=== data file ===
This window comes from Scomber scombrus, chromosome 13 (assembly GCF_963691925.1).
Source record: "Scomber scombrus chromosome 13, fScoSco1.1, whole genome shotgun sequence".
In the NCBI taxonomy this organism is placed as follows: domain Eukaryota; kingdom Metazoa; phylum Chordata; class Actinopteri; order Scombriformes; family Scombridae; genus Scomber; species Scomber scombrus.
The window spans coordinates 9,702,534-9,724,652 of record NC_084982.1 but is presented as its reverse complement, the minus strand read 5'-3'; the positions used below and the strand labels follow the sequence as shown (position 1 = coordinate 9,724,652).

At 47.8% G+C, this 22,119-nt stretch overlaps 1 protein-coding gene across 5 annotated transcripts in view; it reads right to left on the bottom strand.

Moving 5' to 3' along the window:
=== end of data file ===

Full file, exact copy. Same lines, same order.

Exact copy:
This window comes from Scomber scombrus, chromosome 13 (assembly GCF_963691925.1).
Source record: "Scomber scombrus chromosome 13, fScoSco1.1, whole genome shotgun sequence".
In the NCBI taxonomy this organism is placed as follows: domain Eukaryota; kingdom Metazoa; phylum Chordata; class Actinopteri; order Scombriformes; family Scombridae; genus Scomber; species Scomber scombrus.
The window spans coordinates 9,702,534-9,724,652 of record NC_084982.1 but is presented as its reverse complement, the minus strand read 5'-3'; the positions used below and the strand labels follow the sequence as shown (position 1 = coordinate 9,724,652).

At 47.8% G+C, this 22,119-nt stretch overlaps 1 protein-coding gene across 5 annotated transcripts in view; it reads right to left on the bottom strand.

Moving 5' to 3' along the window: